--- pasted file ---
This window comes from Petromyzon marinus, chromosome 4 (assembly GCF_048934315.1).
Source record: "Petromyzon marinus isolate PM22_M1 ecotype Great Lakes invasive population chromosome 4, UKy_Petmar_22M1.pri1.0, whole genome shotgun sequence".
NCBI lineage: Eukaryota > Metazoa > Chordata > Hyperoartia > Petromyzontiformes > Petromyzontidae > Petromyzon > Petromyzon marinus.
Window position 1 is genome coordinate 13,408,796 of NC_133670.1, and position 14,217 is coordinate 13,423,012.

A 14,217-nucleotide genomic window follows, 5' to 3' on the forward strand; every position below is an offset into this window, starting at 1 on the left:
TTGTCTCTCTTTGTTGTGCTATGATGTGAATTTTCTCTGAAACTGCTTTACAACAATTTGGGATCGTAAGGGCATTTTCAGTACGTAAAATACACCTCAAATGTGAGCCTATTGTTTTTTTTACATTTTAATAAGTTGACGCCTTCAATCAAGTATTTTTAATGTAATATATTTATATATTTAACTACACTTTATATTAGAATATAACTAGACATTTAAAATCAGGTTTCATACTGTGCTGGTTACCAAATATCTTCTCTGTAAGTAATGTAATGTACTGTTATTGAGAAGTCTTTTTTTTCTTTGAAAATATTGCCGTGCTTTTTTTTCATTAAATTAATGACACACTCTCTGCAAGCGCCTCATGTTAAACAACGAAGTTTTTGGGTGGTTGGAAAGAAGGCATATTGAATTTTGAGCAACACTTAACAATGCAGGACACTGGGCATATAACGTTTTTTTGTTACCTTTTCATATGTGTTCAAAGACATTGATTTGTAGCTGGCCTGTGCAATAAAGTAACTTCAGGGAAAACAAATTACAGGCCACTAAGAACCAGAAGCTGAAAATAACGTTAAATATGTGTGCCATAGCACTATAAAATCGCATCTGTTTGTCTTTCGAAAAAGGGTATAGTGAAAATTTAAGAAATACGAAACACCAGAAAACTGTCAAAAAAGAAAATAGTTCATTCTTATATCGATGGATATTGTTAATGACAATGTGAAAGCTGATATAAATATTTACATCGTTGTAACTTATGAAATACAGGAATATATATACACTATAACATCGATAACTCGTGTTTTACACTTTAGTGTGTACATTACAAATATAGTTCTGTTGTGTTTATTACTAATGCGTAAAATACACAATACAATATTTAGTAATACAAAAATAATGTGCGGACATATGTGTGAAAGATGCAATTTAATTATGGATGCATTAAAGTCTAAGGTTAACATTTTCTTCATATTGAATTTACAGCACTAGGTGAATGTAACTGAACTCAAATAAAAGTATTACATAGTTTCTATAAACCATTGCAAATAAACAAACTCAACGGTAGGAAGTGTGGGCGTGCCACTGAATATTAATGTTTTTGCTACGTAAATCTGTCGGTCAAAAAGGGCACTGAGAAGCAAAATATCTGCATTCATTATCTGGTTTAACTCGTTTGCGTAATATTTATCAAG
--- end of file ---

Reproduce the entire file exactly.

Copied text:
This window comes from Petromyzon marinus, chromosome 4 (assembly GCF_048934315.1).
Source record: "Petromyzon marinus isolate PM22_M1 ecotype Great Lakes invasive population chromosome 4, UKy_Petmar_22M1.pri1.0, whole genome shotgun sequence".
NCBI lineage: Eukaryota > Metazoa > Chordata > Hyperoartia > Petromyzontiformes > Petromyzontidae > Petromyzon > Petromyzon marinus.
Window position 1 is genome coordinate 13,408,796 of NC_133670.1, and position 14,217 is coordinate 13,423,012.

A 14,217-nucleotide genomic window follows, 5' to 3' on the forward strand; every position below is an offset into this window, starting at 1 on the left:
TTGTCTCTCTTTGTTGTGCTATGATGTGAATTTTCTCTGAAACTGCTTTACAACAATTTGGGATCGTAAGGGCATTTTCAGTACGTAAAATACACCTCAAATGTGAGCCTATTGTTTTTTTTACATTTTAATAAGTTGACGCCTTCAATCAAGTATTTTTAATGTAATATATTTATATATTTAACTACACTTTATATTAGAATATAACTAGACATTTAAAATCAGGTTTCATACTGTGCTGGTTACCAAATATCTTCTCTGTAAGTAATGTAATGTACTGTTATTGAGAAGTCTTTTTTTTCTTTGAAAATATTGCCGTGCTTTTTTTTCATTAAATTAATGACACACTCTCTGCAAGCGCCTCATGTTAAACAACGAAGTTTTTGGGTGGTTGGAAAGAAGGCATATTGAATTTTGAGCAACACTTAACAATGCAGGACACTGGGCATATAACGTTTTTTTGTTACCTTTTCATATGTGTTCAAAGACATTGATTTGTAGCTGGCCTGTGCAATAAAGTAACTTCAGGGAAAACAAATTACAGGCCACTAAGAACCAGAAGCTGAAAATAACGTTAAATATGTGTGCCATAGCACTATAAAATCGCATCTGTTTGTCTTTCGAAAAAGGGTATAGTGAAAATTTAAGAAATACGAAACACCAGAAAACTGTCAAAAAAGAAAATAGTTCATTCTTATATCGATGGATATTGTTAATGACAATGTGAAAGCTGATATAAATATTTACATCGTTGTAACTTATGAAATACAGGAATATATATACACTATAACATCGATAACTCGTGTTTTACACTTTAGTGTGTACATTACAAATATAGTTCTGTTGTGTTTATTACTAATGCGTAAAATACACAATACAATATTTAGTAATACAAAAATAATGTGCGGACATATGTGTGAAAGATGCAATTTAATTATGGATGCATTAAAGTCTAAGGTTAACATTTTCTTCATATTGAATTTACAGCACTAGGTGAATGTAACTGAACTCAAATAAAAGTATTACATAGTTTCTATAAACCATTGCAAATAAACAAACTCAACGGTAGGAAGTGTGGGCGTGCCACTGAATATTAATGTTTTTGCTACGTAAATCTGTCGGTCAAAAAGGGCACTGAGAAGCAAAATATCTGCATTCATTATCTGGTTTAACTCGTTTGCGTAATATTTATCAAG